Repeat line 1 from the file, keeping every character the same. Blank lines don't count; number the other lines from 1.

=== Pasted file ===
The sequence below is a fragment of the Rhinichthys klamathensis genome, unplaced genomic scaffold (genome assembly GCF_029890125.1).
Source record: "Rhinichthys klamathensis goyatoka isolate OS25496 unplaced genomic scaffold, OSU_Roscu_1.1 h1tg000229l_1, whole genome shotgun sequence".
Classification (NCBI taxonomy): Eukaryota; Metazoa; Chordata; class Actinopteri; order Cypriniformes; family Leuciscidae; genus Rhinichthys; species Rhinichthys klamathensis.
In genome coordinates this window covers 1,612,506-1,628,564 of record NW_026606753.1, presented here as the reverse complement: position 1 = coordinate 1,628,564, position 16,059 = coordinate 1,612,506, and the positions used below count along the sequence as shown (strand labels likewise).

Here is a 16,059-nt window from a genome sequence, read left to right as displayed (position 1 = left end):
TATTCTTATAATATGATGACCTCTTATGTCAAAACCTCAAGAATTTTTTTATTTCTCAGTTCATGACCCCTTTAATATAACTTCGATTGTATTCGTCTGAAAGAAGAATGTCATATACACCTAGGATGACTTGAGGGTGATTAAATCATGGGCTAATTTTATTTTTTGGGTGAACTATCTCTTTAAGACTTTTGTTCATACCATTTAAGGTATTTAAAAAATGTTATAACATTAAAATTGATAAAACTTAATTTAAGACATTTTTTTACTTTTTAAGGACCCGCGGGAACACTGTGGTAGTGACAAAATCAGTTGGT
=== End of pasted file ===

The sequence below is a fragment of the Rhinichthys klamathensis genome, unplaced genomic scaffold (genome assembly GCF_029890125.1).